When using strobes, shutter speeds can’t exceed your camera’s fastest shutter sync speed, which is the mechanical limitation of the shutter curtain opening and closing and is usually around 1/200th of a second (this is true of my main camera, the Canon 5D Mark IV). The shutter mechanism operates like a set of curtains that open up to let light transmit to your sensor. The first curtain slides open to start the exposure and then the second curtain slides closed to end the exposure. Below a certain speed – usually 1/200th of a second – the first curtain has finished traveling across the sensor (has fully “opened”) by the time the last curtain has started (to begin “closing”). But above that sync speed one curtain is still trying to fully open while the other one is already starting to close, partially blocking the sensor. Strobe light – which comes in only the quickest of bursts – is not able to reach the whole sensor if part of it is covered by curtain. The result is an unsightly black band across part of your image.
This limitation is not in play when using continuous lights; you can use any shutter speed you wish. Continuous lighting acts like ambient lighting and doesn’t come in “bursts” – light from it is pouring into the sensor continuously during the entire opening/closing process of the shutter. This is why you won’t see black banding in your fast-shutter images when using continuous lighting.
But this isn’t a vote against strobes. Depth of field can also be an issue with continuous lights. Since the volume of light is lower than strobes, you will need to open up the aperture to achieve the correct exposure. This can foil your intention to show all parts of a long or complicated object in focus (one where you want a deep depth of field). You may be forced to crank up your ISO to unacceptable levels if you must shoot at a middle aperture, such as f/8 or higher, to achieve critical focus.
The largest light source of them all bears mentioning: sunlight or “natural light” is an excellent source of light for products, especially if one wants to show them in a natural habitat. An example is this image of a custom-branded coffee cup I shot on a commercial job for my favorite coffee shop in Truckee, CoffeeBar.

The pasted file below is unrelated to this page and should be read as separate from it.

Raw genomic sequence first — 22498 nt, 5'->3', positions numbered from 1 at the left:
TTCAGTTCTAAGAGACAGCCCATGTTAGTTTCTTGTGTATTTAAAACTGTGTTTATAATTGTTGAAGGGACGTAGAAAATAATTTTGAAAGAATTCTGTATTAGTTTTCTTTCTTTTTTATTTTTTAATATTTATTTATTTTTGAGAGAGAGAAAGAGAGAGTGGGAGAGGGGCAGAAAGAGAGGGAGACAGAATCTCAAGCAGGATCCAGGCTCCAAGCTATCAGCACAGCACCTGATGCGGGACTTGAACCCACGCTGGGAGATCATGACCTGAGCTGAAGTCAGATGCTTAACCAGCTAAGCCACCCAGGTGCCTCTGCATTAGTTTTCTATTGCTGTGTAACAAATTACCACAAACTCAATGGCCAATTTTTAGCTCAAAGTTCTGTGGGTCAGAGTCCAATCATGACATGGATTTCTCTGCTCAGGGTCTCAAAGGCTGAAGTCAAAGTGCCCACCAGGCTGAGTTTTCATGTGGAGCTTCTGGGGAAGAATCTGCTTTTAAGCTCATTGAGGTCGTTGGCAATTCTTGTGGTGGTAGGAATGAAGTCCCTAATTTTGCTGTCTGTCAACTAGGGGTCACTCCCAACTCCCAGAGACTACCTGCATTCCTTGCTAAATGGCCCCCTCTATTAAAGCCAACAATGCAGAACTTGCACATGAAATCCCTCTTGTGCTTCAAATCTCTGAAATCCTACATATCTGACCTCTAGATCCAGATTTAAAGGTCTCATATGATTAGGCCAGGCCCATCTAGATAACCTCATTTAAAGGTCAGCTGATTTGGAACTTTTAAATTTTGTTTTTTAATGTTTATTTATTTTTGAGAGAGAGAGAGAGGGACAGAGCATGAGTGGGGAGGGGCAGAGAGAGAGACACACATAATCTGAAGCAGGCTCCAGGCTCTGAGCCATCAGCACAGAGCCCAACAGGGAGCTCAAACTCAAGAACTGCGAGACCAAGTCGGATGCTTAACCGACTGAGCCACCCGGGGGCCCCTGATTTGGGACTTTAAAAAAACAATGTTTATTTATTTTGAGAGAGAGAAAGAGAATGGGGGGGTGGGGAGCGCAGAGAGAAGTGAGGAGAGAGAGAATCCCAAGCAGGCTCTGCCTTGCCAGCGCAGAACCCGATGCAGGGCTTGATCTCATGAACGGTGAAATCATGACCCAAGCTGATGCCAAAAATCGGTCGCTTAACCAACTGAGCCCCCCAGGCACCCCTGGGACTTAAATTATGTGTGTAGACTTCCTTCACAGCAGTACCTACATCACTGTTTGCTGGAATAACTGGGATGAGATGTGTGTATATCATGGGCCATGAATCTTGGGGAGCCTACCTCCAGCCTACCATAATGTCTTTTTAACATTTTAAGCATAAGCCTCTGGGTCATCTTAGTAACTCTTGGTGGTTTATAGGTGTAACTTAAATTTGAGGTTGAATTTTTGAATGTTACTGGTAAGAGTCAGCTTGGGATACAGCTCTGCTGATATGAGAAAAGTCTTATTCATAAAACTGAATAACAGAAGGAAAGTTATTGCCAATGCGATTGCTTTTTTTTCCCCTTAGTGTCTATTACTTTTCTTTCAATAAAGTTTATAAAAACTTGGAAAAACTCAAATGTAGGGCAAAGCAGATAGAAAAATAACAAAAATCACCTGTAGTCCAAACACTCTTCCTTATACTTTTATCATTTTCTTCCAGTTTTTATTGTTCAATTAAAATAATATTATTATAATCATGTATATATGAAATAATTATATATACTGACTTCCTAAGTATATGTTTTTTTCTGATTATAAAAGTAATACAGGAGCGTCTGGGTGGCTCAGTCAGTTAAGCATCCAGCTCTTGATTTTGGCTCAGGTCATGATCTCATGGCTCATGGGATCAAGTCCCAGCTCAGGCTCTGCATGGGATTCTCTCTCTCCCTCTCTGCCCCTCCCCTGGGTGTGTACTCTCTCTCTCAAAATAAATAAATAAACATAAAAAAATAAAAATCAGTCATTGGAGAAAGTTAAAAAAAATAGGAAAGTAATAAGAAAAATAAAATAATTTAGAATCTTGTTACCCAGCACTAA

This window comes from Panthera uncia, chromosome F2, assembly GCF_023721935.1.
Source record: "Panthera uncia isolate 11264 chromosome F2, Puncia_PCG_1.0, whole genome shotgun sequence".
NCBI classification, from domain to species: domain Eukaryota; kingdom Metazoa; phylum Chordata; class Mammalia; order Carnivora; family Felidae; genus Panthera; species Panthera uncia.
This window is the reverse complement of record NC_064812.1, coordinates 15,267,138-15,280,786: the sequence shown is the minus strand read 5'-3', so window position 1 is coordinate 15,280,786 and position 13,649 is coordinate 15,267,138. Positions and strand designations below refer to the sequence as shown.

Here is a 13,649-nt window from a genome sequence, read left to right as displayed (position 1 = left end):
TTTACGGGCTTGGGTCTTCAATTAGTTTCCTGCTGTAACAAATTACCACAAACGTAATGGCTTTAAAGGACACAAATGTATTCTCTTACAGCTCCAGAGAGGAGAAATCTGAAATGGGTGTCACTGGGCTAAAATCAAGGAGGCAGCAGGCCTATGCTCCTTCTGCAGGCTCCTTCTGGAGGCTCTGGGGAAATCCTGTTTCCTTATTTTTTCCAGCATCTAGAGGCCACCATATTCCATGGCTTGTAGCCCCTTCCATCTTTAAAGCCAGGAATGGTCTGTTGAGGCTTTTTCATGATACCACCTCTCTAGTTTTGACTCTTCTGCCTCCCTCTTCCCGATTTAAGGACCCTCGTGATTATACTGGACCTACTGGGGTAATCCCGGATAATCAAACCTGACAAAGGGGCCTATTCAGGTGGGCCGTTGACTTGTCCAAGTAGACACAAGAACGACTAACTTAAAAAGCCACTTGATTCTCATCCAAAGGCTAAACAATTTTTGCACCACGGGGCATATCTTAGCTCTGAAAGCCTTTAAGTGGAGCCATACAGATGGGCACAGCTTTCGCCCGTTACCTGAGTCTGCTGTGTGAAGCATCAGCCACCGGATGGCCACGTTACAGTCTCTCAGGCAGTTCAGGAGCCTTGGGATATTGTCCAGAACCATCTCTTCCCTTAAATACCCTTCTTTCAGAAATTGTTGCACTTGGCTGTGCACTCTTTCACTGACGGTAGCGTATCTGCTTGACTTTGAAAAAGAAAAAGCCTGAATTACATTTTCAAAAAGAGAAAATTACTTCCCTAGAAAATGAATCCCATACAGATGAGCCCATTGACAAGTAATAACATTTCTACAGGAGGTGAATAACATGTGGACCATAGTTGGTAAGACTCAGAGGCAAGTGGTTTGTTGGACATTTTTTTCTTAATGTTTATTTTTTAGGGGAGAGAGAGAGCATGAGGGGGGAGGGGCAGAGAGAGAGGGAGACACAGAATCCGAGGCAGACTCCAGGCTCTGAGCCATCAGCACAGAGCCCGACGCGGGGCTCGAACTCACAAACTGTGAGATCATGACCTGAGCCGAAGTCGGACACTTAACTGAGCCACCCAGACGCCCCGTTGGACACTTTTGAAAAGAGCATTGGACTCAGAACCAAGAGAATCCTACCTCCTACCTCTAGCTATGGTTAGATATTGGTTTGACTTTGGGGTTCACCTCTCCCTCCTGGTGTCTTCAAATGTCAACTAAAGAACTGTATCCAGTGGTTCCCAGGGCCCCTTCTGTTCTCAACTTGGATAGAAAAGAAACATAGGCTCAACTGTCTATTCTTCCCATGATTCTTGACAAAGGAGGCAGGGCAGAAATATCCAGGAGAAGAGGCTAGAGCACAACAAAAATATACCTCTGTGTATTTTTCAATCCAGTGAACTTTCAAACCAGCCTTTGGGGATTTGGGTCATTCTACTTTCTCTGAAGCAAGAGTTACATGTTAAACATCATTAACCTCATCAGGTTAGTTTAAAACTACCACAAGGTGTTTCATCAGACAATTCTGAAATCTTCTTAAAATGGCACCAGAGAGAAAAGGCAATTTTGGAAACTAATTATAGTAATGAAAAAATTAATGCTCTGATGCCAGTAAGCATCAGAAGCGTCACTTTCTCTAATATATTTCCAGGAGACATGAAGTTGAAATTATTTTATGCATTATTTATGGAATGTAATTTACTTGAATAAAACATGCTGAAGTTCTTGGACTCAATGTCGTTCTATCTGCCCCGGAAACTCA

Quality and Quantity of Light and Shadow
If lighting is everything in product photography, what properties of light (continuous or strobe) are most important to achieve successful product shots? And once you decide what “look” you want, how do you go about achieving it?
The “hardness” or “softness” of light is of paramount importance. Non-diffused direct light will cast hard shadows on an object, which can be desirable or not depending on what the photographer wants.
Moving lights closer to, or farther away, from an object will change the softness of the light, as well as the intensity. Careful balancing of position and brightness of key versus fill or backlight will also impact the images.
Diffusion of light with light modifiers can also help achieve a certain look. Softboxes, umbrellas, and reflectors are often used to shape light sources, which in turn affects how products appear. Adding grids in front of lights help shape and focus the beam, which can be instrumental in placing hot spots on the desired part of an object.
Reflector kits are also great aids to really dial in needed fill light; a foam core board reflector is common and cheaply available. Bouncing a little bit of light from a white foam core into a shadow area can bring a dull image to life and, conversely, so can suck some light out of a highlight area or reflection with a black foam core (flag).
Quality of light – the way that highlights and shadows play across a product and how the light falls off an object – is crucial to how that object appears and how attractive it looks to buyers. Think carefully about the most important features of your product – how can you draw attention to these with lighting? Light at steeper angles will tend to show texture more than diffuse lighting.
How do you plan where to put lights and diffusion aids with respect to your camera and your products? I often use the fantastic Online Lighting Diagram Creator by Quoc-Huy Nguyen Dinh.